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A Chat with Sam Wasserman about CA Olive Oil

A Chat with Sam Wasserman about CA Olive Oil

When we met Sam Wasserman of SLW Farms, and tasted his olive oil it was a no brainer. We started the conversation immediately that would ultimately lead to Sqirl's first in-house olive oil, grown at SLW. After chatting about his farm, methods, and the CA olive oil community, we've learned even more about an oil we love and the process that makes it.


Sqirl: The first time I had encountered the term dry farmed was when we started working with Mike Cirone and his blenheim apricots at See Canyon. Can you explain what dry farming means for the olive oil and its flavor?
Sam: The most common place you'll hear about dry farming is at California farmer's markets. If you look you'll see dry farmed tomatoes and dry farmed watermelons. Basically you can do it with anything that you can get to establish roots that go deep enough that the plant doesn't need constant watering. But what a dry farmed product usually means, in terms of flavor, is that you're getting more of what makes that product what it is. It strengthens the natural flavors of the plant. So when you get that little early girl dry farmed tomato at the farmer's market, and you make a sauce out of that, you're going to get more tomato flavor than if you get a huge heirloom tomato that's been watered constantly.

Sqirl: Are there any other unique processes you guys have on the farm?
Sam: After we press our oil, we go back to the press and pick up bins that are now full of the pumice or the leftover plant matter from the press. We load that back up, take that out to the orchard, and then we take our tractor and we dump that as fertilizer. Rain will spread it around, and feed it back to our trees. So really at the end of the day, all we really want to be taking out of our system is the oil in the fruit. We want to put back all the leftover fruit, all the pit, all the skin, all that.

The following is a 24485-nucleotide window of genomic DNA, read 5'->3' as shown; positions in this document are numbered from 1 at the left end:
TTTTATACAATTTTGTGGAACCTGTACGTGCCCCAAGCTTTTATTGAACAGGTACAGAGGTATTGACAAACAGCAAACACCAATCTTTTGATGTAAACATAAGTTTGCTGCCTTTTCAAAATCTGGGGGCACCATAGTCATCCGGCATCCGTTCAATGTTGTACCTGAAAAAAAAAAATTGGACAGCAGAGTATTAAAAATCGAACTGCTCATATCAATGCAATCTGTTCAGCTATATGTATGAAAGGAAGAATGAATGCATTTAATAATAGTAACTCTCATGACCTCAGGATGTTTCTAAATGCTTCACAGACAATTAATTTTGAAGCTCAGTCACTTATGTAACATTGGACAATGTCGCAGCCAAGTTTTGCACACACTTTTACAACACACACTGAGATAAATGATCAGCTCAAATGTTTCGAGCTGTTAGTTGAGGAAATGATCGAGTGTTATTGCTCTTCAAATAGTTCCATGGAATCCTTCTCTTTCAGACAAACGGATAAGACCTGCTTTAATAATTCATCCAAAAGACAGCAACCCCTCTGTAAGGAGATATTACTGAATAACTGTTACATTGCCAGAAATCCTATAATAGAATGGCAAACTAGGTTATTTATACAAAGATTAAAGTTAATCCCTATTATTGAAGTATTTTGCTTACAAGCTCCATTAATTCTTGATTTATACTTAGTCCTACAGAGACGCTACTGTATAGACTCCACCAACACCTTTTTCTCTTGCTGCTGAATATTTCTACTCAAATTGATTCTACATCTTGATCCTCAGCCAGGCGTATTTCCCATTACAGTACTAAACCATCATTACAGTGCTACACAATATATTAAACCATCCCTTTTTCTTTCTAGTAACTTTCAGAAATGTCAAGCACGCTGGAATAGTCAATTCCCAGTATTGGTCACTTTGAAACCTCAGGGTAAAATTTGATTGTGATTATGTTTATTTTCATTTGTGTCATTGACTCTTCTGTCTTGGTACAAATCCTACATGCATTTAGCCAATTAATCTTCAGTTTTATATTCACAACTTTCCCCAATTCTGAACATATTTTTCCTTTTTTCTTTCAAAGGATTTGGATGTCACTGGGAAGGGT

Sqirl: You guys are relatively new to olive farming and farming in general, how did you find yourself here?
Sam: So I studied Rangeland Ecology in college. Rangelands are, and this is a bit reductive, anything that's gone from being a woodland to a grassland and is now grazed on by livestock. In California specifically, a lot of that is covered in grass, say you're driving up the 5 or the 101, that grass land was at one point, oak woodland. You can see it as you drive through Paso Robles, where our farm is located. There's still remnants of that mix of oak woodland and grassland. My research with rangelands kind of led me to better understand CA agricultural systems. Then during the pandemic I fell in love with gardening at my home in LA. At the same time my parents were retiring, who had always wanted to purchase some sort of farm property. We were lucky enough to purchase our land in Paso as a family and we inherited some 300 olive trees. We relied and still rely very heavily on olive farmers in the area that have come by and helped us out with pruning, fertilizing, even just letting us know what we have. We're very fresh to farming, and we're super thankful for all the local knowledge we've received. I've been able to combine that with my knowledge I've gained through my education and move forward with a dynamic approach to olive farming.




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